Iran’s radar-evading unmanned speedboat debuts in Hormuz exercise

debkafile's military sources report that on Thursday, April 22, the first day of their large-scale military exercise in the Straits of Hormuz, the Iranian Revolutionary Guards put their new radar-evading, unmanned Ya Mahdi speedboat through its paces. 

Operated by remote control, this vessel is claimed by Iran to be able to track warships and drive 7-meter holes in their hulls with its missiles. Tehran reports that the speedboat is being mass produced.
Thousands of ground, air an naval troops took part in the three-day Iranian exercise for "securing" the narrow waterway through which some 40 percent of the world's oil supplies flow.
Our military sources report that Ya Mahdi's design copies the Bladerunner 51 sporting speedboat, which was built for a racing champion who broke world records for speed. In January 2009, Iran managed to beat sanctions and get hold of the original vessel for the Revolutionary Guards.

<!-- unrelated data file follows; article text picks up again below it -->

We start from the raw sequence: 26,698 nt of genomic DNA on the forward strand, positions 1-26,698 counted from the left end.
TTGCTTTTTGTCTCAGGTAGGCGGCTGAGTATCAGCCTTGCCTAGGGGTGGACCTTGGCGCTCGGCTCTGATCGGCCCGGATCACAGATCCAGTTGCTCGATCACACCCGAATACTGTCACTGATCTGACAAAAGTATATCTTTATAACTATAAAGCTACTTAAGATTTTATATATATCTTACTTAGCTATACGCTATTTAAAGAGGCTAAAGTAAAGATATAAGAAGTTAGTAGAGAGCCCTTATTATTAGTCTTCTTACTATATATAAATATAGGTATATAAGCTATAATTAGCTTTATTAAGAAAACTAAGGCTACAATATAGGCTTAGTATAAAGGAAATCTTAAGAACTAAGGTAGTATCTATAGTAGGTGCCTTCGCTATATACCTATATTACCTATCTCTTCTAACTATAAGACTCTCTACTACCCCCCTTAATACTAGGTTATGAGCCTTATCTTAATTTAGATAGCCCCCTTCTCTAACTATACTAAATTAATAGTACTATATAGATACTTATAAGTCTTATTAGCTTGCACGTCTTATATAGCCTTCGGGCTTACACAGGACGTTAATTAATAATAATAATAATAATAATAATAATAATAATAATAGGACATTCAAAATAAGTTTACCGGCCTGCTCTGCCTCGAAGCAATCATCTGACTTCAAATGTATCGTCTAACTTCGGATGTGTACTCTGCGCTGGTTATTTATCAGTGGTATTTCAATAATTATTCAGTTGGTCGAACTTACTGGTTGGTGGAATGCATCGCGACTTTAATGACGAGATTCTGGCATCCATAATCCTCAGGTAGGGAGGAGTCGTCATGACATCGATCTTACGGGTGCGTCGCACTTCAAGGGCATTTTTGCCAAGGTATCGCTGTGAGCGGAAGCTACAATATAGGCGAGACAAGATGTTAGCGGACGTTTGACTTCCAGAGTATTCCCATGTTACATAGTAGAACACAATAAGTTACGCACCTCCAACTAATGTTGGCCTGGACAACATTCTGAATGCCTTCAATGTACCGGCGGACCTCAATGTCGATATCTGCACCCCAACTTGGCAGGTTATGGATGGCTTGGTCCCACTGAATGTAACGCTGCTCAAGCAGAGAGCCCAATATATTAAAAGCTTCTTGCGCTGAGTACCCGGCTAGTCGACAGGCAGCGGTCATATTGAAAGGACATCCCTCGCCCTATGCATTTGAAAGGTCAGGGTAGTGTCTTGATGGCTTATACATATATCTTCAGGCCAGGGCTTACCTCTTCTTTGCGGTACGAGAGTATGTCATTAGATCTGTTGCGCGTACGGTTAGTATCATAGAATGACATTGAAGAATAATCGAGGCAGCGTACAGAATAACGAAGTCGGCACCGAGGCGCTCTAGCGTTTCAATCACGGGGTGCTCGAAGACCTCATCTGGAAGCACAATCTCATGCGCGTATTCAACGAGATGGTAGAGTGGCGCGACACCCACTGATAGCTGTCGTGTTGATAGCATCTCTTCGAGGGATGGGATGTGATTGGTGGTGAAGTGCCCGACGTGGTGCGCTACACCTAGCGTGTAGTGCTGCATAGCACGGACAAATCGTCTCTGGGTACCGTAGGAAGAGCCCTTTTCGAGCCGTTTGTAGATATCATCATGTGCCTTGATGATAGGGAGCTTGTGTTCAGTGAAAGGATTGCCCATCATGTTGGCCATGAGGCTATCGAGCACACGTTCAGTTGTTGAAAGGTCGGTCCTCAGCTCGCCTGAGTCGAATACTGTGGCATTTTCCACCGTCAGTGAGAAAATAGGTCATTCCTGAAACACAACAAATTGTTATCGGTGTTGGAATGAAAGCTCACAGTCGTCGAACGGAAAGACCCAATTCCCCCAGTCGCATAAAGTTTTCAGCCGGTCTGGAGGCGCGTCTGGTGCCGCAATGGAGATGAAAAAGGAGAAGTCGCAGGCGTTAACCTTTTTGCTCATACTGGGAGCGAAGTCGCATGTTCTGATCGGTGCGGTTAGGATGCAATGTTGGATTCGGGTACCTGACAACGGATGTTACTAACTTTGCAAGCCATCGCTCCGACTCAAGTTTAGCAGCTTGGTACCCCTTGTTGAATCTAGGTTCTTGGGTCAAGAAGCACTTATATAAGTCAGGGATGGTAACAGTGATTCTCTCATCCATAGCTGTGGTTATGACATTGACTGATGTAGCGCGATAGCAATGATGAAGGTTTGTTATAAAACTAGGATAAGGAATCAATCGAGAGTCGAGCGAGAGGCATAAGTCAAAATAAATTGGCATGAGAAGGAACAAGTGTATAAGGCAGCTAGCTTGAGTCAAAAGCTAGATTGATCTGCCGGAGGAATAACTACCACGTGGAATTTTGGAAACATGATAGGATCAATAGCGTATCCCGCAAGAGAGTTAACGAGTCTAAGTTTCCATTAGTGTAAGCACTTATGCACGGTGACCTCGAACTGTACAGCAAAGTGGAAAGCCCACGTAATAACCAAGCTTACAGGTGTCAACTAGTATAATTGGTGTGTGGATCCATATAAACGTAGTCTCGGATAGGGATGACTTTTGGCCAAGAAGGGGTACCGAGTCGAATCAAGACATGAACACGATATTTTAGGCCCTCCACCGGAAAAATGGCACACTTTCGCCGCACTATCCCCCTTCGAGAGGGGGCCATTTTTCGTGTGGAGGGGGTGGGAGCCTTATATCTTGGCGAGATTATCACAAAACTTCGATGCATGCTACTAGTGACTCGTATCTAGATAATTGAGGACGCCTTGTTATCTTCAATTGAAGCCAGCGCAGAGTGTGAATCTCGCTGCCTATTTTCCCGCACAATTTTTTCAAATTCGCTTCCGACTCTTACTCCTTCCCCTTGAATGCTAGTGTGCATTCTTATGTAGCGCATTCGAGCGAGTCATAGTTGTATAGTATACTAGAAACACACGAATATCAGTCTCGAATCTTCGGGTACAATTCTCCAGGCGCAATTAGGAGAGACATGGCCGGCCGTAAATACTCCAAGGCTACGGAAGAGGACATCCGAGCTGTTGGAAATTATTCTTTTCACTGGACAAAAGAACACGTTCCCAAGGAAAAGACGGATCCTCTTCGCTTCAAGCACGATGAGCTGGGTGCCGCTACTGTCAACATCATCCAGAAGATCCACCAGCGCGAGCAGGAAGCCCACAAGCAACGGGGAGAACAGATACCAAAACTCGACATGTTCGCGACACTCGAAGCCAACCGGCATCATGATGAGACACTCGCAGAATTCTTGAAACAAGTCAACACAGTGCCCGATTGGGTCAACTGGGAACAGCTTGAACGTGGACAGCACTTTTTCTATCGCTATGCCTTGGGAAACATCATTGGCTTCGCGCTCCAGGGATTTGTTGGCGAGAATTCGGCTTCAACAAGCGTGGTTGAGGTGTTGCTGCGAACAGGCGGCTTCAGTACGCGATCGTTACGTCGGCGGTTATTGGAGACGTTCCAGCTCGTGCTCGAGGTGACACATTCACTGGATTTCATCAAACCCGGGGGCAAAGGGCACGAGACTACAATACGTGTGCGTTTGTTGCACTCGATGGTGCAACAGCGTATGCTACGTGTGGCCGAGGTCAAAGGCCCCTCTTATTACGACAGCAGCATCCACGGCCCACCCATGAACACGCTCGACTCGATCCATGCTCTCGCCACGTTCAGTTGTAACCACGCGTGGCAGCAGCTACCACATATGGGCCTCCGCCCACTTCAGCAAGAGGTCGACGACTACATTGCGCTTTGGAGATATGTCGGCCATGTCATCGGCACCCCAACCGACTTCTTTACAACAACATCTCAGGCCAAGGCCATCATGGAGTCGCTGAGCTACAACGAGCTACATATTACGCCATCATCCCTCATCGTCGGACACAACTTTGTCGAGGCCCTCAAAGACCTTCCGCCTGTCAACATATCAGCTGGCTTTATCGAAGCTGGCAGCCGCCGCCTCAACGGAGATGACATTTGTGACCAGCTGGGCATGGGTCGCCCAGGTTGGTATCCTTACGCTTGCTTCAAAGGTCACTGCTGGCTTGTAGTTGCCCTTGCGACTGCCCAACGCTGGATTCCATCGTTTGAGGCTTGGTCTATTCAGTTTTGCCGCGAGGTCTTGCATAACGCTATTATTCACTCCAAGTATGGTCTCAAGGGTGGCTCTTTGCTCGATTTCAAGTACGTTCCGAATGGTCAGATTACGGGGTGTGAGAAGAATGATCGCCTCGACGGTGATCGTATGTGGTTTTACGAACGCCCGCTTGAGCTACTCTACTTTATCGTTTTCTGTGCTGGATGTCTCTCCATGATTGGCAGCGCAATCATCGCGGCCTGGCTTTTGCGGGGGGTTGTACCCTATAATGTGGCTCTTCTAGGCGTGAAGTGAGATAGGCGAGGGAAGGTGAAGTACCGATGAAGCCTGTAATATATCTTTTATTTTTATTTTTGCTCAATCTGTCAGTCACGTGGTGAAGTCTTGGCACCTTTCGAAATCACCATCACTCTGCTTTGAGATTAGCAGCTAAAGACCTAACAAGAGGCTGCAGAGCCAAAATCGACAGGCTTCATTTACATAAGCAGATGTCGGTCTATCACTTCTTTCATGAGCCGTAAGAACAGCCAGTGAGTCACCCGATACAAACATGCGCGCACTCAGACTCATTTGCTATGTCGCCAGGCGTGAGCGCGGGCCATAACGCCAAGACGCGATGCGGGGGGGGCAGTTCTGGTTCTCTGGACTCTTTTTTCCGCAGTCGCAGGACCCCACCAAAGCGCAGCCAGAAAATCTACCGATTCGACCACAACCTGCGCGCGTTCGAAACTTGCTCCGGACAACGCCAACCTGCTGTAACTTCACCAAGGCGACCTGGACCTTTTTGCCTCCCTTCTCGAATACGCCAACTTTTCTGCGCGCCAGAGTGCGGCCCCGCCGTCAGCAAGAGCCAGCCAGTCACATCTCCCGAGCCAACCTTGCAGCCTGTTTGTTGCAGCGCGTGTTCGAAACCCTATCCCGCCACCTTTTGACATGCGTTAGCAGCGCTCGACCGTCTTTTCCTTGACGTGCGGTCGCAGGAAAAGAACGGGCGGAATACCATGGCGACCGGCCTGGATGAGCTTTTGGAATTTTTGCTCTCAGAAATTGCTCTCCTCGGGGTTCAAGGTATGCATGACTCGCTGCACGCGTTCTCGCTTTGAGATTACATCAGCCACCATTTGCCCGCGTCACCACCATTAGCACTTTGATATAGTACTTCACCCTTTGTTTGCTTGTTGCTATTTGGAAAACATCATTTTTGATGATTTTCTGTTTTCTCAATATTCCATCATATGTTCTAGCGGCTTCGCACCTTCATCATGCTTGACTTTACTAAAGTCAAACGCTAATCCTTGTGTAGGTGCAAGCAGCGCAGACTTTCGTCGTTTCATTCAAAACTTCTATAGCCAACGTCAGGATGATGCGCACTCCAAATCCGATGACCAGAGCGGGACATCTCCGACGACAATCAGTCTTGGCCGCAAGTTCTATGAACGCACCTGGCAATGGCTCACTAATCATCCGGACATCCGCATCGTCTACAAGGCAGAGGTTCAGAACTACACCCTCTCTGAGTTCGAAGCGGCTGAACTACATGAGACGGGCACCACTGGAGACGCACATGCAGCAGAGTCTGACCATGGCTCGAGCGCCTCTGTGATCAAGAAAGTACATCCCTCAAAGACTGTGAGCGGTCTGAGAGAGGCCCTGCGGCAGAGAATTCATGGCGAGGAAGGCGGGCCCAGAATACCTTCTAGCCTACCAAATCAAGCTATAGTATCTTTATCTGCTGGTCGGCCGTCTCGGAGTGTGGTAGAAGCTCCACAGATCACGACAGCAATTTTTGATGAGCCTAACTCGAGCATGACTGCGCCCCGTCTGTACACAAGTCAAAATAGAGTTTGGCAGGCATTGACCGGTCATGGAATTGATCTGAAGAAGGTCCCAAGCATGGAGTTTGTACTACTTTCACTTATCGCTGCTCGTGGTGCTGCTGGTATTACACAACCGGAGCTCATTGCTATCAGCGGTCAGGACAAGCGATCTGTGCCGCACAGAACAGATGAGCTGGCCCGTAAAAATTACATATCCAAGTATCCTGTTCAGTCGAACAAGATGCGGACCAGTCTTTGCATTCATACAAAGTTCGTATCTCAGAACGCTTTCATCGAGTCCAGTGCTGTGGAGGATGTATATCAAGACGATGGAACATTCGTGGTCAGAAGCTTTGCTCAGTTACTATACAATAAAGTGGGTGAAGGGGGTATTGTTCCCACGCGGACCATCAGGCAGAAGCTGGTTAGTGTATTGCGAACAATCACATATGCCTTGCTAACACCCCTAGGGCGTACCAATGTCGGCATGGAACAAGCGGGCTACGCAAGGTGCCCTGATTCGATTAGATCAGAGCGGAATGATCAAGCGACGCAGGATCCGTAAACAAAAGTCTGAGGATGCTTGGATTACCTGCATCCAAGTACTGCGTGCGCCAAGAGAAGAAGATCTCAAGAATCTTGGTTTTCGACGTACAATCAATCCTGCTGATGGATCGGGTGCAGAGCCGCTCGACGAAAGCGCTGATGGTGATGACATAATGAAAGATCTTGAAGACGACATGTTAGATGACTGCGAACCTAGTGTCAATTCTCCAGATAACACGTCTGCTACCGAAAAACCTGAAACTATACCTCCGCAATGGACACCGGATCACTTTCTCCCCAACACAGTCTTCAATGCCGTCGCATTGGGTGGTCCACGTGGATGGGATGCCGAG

At the beginning of this month, debkafile disclosed that the model under construction in Iran had a speed of 61.5 mph and was to be armed with Russian-made Shkval (Screaming Storm) torpedoes which, at a speed of 360 knots per hour, were the fastest in the market and therefore invisible to radar.
The IRGC Navy commander Gen. Ali Fadavi boasted upon obtaining the Bladerunner that no warship was safe from this vessel. However Western naval experts say that operating unmanned speedboats by remote control is very tricky and will certainly impair the accuracy of their missiles.

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